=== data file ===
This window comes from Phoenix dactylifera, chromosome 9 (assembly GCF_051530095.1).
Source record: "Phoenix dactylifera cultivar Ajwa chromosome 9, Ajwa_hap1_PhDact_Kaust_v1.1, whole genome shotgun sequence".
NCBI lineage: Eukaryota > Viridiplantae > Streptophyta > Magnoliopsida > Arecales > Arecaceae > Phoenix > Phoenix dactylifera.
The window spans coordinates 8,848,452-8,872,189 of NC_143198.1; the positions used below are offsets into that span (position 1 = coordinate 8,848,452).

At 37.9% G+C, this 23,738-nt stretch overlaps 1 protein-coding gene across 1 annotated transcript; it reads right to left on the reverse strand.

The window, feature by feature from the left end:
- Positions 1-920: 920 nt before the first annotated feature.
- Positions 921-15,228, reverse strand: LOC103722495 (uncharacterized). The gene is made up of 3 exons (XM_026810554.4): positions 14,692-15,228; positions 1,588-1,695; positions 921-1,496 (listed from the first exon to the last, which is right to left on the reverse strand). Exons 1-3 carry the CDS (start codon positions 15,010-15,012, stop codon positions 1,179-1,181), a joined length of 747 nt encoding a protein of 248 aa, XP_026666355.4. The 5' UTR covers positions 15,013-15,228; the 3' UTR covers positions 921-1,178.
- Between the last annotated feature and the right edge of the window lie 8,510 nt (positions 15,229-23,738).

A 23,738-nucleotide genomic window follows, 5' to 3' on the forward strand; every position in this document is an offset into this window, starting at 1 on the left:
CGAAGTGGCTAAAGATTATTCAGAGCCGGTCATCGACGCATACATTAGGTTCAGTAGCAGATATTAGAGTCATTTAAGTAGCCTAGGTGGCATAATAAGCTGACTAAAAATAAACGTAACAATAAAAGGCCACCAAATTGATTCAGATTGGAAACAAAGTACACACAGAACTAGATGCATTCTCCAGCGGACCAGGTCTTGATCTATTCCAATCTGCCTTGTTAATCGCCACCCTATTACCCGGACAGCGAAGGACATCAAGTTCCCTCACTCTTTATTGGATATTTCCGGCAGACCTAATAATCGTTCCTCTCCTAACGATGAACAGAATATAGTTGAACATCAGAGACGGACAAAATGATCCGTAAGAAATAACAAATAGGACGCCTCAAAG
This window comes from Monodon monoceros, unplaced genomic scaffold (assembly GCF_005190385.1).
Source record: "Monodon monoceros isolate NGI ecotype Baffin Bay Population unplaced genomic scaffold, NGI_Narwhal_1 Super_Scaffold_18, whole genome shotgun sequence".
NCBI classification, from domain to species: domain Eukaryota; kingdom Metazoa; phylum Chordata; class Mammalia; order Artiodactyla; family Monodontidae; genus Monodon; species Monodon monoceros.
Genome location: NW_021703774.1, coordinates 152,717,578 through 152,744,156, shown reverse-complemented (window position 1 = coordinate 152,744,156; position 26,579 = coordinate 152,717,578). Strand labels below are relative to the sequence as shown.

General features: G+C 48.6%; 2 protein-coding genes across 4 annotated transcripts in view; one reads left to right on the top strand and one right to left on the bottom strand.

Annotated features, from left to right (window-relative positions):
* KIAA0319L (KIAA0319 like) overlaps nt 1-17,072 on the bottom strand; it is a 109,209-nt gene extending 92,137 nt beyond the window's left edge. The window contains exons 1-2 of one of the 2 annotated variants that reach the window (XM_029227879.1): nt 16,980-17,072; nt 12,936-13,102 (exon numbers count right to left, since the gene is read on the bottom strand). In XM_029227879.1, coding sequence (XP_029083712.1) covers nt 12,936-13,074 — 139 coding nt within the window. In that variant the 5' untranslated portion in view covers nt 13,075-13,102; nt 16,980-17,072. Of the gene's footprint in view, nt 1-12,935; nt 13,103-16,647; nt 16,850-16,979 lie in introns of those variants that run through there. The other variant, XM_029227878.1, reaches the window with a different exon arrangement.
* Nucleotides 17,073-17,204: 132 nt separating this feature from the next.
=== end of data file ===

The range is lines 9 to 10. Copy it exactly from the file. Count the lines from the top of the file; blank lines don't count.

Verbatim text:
- Between the last annotated feature and the right edge of the window lie 8,510 nt (positions 15,229-23,738).

A 23,738-nucleotide genomic window follows, 5' to 3' on the forward strand; every position in this document is an offset into this window, starting at 1 on the left: